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All photos courtesy of Carly Diaz

This Is the Secret to Making a Great Paella

José Chesa

However you choose to make or eat your paella—straight from the pan with a spoon is the original Spanish way—just make sure to remember that paella means family, sitting down around a table, and having a good time.

All photos courtesy of Carly Diaz

The secret to making a really good paella is just having really good product.

From the quality of the proteins, vegetables, and rice to the concentration of flavour in the stock—either a fumet if making a seafood paella, a chicken stock for meat paella, or a vegetable one for a vegetarian paella—these are the crucial components to making a great paella.

I choose to only use bomba rice for my paellas at Chesa, my restaurant in Portland, Oregon, because it holds better in higher temperatures and doesn't absorb as much stock, so it has a better texture in your mouth than other rices like senia or carnaroli rice. At the restaurant, I also use a custom-made wood-burning Josper oven to cook my paellas that lends a nice smokiness. You can still make a really good one without it at home if you have the best ingredients you can get.

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Chesá's paella about to go into the Josper oven

The most famous and classic style is paella valenciana, because it is believed that paella originated in Valencia. Still, there are different ingredients that are used in that region. They range from chicken and sausage to beans and vegetables, and might have a little bit of saffron or might have a whole lot. Where I'm from in Barcelona and Costa Brava, paellas are more concentrated in flavour with darker sofritos, and it is finished with a picada, a Catalan tradition of adding some seasoned breadcrumbs, saffron, and parsley on top of the paella.

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José Chesa

I learned how to make paella at 16 years old. I had a paella class during my time in culinary school in Spain. We made paellas and fideuà, which is like a paella with noodles instead of rice. Some of my earliest favourite memories are of my dad making paella on Sundays growing up. He was also a chef and restaurateur in Spain and Sundays were the only day when he didn't work. He made a really delicious paella with salt cod, snails, and potatoes. He is retired, but to this day I still call him for his input any time that I make a change in the menu.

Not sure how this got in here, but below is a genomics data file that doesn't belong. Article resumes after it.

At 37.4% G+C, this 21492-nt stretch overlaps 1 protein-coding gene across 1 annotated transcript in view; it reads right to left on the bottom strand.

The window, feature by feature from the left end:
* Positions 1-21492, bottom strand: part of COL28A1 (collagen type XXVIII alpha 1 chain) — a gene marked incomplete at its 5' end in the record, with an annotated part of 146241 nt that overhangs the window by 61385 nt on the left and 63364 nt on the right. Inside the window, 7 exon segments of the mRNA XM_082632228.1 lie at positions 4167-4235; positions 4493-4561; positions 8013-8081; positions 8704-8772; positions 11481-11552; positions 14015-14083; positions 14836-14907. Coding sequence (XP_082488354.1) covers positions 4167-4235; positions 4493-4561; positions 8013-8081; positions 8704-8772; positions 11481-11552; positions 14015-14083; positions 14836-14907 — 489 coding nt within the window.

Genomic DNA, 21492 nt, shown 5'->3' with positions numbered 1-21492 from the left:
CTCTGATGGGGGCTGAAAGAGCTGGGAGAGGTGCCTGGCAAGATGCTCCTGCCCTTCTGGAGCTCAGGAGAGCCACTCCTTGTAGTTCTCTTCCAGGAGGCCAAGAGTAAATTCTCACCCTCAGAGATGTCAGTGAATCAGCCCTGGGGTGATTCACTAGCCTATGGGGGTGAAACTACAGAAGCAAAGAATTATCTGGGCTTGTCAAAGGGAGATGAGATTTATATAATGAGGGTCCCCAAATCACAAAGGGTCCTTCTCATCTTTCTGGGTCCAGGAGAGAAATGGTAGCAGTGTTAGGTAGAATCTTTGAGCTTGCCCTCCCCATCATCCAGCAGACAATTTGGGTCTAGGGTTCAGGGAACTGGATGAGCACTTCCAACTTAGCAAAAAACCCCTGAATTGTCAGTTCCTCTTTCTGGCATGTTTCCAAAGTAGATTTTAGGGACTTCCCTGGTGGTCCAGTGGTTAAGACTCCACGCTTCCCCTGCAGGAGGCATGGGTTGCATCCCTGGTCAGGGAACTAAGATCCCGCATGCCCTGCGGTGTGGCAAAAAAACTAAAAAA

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I moved to Portland on September 26, 2011, at approximately 5 PM. I had moved from Spain to Puerto Rico with my wife and worked as a chef in a Spanish restaurant there. We moved to Portland because, in many ways, it feels like Europe. People here absolutely love food. They love to go out and eat and are open-minded. People in the food industry here also really care about their jobs and really care about the fact that they are nourishing people every day. It is also a really family-friendly city. These are all things that make the city have a European feeling.

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Portlanders really love Spanish food. There are many Spanish restaurants in this city, like Toro Bravo, Pata Negra, and more. I think this is because Portland really lends itself to Spanish food. We are lucky to have a lot of excellent farmers in the area like Viridian Farms that specialise in European produce like Padrón peppers and Oregon-made pimentón.

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However you choose to make or eat your paella—straight from the pan with a spoon is the original Spanish way—just make sure to remember that paella means family, sitting down around a table, and having a good time.

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This interview was edited for length and clarity. Parts of this interview were translated from Spanish. As told to Javier Cabral.

José Chesa is the chef and owner of Chesá, Ataula, and 180x. He makes a damn good paella and is the only Spanish-born Spanish chef and restaurateur in the city.